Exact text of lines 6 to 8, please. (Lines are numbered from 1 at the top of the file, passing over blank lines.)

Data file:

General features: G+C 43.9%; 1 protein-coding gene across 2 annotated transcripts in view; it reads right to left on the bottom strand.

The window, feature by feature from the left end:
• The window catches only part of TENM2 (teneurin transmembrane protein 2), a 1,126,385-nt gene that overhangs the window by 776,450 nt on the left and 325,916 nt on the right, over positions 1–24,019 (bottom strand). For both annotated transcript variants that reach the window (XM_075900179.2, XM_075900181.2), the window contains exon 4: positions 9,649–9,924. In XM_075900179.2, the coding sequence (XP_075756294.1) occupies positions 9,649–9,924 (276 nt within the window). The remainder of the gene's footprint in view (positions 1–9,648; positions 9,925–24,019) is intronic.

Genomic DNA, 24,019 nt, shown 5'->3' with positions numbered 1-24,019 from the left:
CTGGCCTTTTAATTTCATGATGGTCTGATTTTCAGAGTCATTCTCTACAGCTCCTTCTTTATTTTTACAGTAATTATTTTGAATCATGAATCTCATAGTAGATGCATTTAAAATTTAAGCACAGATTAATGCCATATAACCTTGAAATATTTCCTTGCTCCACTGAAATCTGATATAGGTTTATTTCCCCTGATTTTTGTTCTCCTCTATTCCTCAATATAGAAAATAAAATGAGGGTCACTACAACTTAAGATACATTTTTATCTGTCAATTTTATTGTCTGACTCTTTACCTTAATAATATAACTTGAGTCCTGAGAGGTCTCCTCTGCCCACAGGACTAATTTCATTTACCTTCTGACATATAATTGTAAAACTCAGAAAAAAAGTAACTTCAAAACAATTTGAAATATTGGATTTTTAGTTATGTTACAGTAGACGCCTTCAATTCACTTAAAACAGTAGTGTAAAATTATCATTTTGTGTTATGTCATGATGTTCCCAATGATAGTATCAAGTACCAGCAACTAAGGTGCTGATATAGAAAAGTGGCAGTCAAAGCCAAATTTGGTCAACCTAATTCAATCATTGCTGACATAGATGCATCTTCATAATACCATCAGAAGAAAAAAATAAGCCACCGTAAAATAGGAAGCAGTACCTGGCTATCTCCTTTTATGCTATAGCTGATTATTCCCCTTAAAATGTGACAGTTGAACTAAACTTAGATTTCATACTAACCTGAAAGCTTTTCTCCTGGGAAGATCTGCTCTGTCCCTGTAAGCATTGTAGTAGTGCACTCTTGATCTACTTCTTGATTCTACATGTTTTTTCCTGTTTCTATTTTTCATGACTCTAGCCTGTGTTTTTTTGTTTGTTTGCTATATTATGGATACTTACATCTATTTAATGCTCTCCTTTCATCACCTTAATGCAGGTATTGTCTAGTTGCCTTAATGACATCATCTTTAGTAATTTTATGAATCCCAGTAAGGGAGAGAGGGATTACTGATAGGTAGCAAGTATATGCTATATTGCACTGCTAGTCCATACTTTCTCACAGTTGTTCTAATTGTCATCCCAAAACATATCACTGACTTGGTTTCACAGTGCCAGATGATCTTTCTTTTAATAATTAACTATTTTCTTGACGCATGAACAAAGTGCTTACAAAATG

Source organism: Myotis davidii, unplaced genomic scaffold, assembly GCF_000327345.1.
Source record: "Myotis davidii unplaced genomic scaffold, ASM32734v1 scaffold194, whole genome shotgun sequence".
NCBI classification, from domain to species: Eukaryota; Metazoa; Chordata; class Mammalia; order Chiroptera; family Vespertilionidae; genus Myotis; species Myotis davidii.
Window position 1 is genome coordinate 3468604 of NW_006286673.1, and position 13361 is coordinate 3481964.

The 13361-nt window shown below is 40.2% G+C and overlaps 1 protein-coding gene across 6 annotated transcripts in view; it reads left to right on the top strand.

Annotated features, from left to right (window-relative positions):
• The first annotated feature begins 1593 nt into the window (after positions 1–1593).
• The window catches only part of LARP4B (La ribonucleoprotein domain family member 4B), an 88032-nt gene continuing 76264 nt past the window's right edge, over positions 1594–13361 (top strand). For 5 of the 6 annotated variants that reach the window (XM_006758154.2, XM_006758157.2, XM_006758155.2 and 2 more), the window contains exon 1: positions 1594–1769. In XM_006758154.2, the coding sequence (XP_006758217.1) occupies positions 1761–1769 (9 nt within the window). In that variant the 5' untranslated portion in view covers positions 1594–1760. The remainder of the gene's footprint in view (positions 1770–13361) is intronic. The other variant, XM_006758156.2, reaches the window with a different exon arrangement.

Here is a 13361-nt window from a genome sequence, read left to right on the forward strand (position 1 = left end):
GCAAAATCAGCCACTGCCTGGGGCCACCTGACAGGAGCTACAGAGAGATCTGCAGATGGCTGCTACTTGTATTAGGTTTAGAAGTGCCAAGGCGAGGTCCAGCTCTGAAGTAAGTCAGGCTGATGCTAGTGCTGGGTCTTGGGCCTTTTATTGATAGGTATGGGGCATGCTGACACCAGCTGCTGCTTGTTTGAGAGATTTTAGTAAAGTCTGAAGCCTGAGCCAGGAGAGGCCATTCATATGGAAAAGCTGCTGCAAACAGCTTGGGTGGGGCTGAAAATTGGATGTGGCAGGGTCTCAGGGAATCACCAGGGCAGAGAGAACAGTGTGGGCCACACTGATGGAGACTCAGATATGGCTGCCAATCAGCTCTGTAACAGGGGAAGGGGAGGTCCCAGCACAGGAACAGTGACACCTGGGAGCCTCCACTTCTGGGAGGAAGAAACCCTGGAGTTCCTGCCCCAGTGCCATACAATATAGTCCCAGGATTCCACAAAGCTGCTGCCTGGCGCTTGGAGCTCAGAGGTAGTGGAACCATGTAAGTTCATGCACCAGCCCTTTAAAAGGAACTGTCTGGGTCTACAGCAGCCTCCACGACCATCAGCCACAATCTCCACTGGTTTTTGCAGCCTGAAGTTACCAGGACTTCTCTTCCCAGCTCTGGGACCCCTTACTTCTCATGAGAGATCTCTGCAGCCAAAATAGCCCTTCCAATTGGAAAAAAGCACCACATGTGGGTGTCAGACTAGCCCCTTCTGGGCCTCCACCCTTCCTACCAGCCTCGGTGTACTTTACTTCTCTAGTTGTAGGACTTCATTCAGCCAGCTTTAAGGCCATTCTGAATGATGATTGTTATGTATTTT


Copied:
Source organism: Myotis davidii, unplaced genomic scaffold, assembly GCF_000327345.1.
Source record: "Myotis davidii unplaced genomic scaffold, ASM32734v1 scaffold194, whole genome shotgun sequence".
NCBI classification, from domain to species: Eukaryota; Metazoa; Chordata; class Mammalia; order Chiroptera; family Vespertilionidae; genus Myotis; species Myotis davidii.